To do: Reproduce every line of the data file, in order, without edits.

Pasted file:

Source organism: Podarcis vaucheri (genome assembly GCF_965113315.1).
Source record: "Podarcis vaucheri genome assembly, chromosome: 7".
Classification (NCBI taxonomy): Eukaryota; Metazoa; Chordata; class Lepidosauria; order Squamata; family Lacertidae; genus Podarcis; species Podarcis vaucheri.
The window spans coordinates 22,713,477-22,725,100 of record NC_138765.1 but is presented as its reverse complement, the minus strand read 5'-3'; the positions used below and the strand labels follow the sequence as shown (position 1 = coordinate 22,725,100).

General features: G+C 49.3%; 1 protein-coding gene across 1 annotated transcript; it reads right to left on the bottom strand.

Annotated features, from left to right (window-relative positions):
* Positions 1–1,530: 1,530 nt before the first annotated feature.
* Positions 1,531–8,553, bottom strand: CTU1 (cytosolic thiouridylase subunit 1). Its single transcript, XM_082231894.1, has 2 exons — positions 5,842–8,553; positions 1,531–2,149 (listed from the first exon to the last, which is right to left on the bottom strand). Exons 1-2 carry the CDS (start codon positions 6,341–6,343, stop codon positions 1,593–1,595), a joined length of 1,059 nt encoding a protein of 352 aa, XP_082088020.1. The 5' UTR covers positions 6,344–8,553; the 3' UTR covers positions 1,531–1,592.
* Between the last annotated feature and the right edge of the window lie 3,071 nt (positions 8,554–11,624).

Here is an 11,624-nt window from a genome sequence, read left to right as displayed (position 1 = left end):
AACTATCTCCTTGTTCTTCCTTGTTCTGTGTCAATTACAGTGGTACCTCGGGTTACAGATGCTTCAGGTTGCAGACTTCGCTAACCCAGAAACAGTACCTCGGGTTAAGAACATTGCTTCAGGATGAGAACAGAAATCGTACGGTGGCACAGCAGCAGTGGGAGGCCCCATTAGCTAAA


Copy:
Source organism: Podarcis vaucheri (genome assembly GCF_965113315.1).
Source record: "Podarcis vaucheri genome assembly, chromosome: 7".
Classification (NCBI taxonomy): Eukaryota; Metazoa; Chordata; class Lepidosauria; order Squamata; family Lacertidae; genus Podarcis; species Podarcis vaucheri.
The window spans coordinates 22,713,477-22,725,100 of record NC_138765.1 but is presented as its reverse complement, the minus strand read 5'-3'; the positions used below and the strand labels follow the sequence as shown (position 1 = coordinate 22,725,100).

General features: G+C 49.3%; 1 protein-coding gene across 1 annotated transcript; it reads right to left on the bottom strand.

Annotated features, from left to right (window-relative positions):
* Positions 1–1,530: 1,530 nt before the first annotated feature.
* Positions 1,531–8,553, bottom strand: CTU1 (cytosolic thiouridylase subunit 1). Its single transcript, XM_082231894.1, has 2 exons — positions 5,842–8,553; positions 1,531–2,149 (listed from the first exon to the last, which is right to left on the bottom strand). Exons 1-2 carry the CDS (start codon positions 6,341–6,343, stop codon positions 1,593–1,595), a joined length of 1,059 nt encoding a protein of 352 aa, XP_082088020.1. The 5' UTR covers positions 6,344–8,553; the 3' UTR covers positions 1,531–1,592.
* Between the last annotated feature and the right edge of the window lie 3,071 nt (positions 8,554–11,624).

Here is an 11,624-nt window from a genome sequence, read left to right as displayed (position 1 = left end):
AACTATCTCCTTGTTCTTCCTTGTTCTGTGTCAATTACAGTGGTACCTCGGGTTACAGATGCTTCAGGTTGCAGACTTCGCTAACCCAGAAACAGTACCTCGGGTTAAGAACATTGCTTCAGGATGAGAACAGAAATCGTACGGTGGCACAGCAGCAGTGGGAGGCCCCATTAGCTAAA